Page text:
One of India’s fundamental interests is to gain easy access to Central Asia, which is of strategic interest to the elite countries in the region. India’s cultural influence has a long and positive history. On this basis, the long-term pairing of interests of India and Russia looks natural. It is achieved by the international "North - South" transport corridor (INSTC or ITC), the main participants in which are Russia, India and Iran. It just so happens that New Delhi was "forced" in its efforts in creation of the ITC by the decisions on construction of a ‘Pakistani transport corridor’ with the active participation of China.

The Iranian port of Chabahar is rightly considered one of the pillars of the ITC’s constructions, expected to be upgraded by Japanese investment participation. The ‘Land of the Rising Sun’ is also interested in the prospects of a transport revolution, the essence of which is the diversification of transportation routes in Eurasia.

In my view, this development of land and water communications networks will allow the principles of the new geo-economic balance in the Eurasian continent to be developed.

The common strategic interest of India, Russia and China in strengthening the stability of the existing political systems in Central Asia is quite obvious. It is hoped that the ongoing dialogue on security issues within the framework of the SCO will bring progress in the fight against terrorism in this part of the world, as well as serve as a prevention of various "colour revolutions", obsessive desire for the organization of which stirs the mind of the ruling circles of some extra-regional powers.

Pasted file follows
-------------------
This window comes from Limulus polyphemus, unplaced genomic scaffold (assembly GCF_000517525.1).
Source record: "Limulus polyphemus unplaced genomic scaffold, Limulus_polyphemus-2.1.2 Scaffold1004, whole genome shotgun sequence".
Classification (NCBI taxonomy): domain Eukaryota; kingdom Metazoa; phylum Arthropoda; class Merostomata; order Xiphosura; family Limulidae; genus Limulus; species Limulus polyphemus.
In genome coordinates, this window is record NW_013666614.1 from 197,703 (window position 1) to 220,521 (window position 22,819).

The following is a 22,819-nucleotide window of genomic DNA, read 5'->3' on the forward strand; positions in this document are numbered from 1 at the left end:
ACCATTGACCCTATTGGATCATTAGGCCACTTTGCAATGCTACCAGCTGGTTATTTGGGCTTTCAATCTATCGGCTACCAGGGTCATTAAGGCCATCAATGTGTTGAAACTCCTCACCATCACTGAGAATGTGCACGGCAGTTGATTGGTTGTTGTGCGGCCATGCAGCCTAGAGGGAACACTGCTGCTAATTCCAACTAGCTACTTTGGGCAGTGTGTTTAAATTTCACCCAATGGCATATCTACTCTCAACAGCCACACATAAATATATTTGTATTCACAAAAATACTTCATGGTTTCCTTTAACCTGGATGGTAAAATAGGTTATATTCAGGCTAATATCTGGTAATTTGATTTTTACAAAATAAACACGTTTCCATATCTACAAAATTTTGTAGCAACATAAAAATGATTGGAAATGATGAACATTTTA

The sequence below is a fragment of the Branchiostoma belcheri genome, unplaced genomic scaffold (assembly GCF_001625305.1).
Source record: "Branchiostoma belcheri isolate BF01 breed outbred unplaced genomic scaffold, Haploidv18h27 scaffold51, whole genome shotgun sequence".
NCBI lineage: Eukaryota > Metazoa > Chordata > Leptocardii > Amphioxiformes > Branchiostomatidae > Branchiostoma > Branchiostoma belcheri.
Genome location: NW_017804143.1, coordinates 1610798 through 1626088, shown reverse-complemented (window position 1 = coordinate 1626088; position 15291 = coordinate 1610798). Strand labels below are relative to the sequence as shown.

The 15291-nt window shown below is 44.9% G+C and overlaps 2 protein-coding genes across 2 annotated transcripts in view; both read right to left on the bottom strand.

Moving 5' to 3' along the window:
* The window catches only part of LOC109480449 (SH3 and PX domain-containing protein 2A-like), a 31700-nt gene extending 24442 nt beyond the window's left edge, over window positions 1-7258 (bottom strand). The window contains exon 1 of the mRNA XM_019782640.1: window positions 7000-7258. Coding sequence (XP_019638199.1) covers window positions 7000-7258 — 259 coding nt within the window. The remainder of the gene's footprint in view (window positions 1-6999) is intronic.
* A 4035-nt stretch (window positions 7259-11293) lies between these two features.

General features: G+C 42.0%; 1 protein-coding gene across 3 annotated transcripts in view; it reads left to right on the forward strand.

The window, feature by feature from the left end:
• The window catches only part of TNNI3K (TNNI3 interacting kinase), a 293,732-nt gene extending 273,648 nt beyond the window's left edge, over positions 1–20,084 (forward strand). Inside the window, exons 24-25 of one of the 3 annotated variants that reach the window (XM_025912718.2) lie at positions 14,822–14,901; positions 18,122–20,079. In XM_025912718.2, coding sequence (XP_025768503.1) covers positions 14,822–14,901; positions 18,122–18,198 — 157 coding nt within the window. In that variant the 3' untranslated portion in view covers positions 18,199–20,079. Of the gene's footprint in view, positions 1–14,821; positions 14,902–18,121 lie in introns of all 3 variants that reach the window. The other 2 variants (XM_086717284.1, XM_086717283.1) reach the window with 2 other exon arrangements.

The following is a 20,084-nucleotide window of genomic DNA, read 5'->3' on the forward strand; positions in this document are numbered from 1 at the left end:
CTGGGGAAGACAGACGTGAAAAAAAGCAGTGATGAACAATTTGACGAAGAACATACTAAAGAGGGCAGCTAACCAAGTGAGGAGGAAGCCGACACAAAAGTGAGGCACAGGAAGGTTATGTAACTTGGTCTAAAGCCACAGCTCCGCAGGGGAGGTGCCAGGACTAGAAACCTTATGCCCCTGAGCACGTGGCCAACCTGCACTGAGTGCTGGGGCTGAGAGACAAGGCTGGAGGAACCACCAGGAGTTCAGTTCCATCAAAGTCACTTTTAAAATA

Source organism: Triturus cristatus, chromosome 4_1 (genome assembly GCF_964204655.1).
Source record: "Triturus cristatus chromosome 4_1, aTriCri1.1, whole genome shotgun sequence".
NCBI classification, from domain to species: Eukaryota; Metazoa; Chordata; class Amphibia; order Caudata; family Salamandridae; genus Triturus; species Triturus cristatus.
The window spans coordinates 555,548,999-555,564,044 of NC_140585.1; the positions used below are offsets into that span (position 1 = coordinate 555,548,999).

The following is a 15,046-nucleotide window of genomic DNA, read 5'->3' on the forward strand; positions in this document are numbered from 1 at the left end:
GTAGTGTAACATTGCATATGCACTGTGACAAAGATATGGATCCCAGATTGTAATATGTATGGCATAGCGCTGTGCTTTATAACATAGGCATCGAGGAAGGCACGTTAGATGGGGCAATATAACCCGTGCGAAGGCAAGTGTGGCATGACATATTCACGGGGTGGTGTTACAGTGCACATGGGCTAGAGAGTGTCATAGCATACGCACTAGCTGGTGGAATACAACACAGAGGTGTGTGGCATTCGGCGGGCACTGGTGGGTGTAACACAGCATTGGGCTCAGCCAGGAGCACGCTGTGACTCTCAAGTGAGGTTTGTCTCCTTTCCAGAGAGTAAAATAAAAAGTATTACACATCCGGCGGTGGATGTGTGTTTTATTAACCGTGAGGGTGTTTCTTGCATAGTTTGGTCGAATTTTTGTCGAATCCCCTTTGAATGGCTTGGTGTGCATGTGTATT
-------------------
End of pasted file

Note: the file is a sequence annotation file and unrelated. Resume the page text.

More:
The motives of Pakistan which, along with India, has become a full member of the SCO, have their own features. On the one hand, as the Pakistani ‘Nation’ publication reports, the Islamic Republic of Pakistan demonstrates the desire to diversify its foreign policy, enriching it with new geopolitical and economic sense. On the other hand, the ongoing dialogue within the framework of the SCO is able to create new, more favourable conditions for the normalization of historically complex Pakistani-Indian relations in the future.

It is worth emphasizing that the Pakistani intellectual elite considers the simultaneous entry of both South Asian states in the SCO as a chance to improve economic relations between Islamabad and New Delhi. If we add to this a factor of patience and restraint from the Indian side (as in the times of Manmohan Singh and Narendra Modi), it can be expected that bilateral economic relations between India and Pakistan will start developing. This will make the overall atmosphere of relations between New Delhi and Islamabad less ideological and conducive to working together to achieve specific mutually beneficial results.

As for Moscow's perspective on India-Pakistan relations, it has remained unchanged for decades. In India, they know that Russia is interested in: a) in the preservation of unity and territorial integrity of Pakistan (as one of the conditions for achieving political stability in the "post-American" Afghanistan); b) in strengthening the tradition of civilian rule in the Islamic Republic of Pakistan, in the predictability of its social and political development, in its entry onto the path of sustainable economic growth.

Pakistan’s active involvement in the activities of the Shanghai Cooperation Organization meets the long-term interests of not only Russia, but also those of India.

First published in Russian by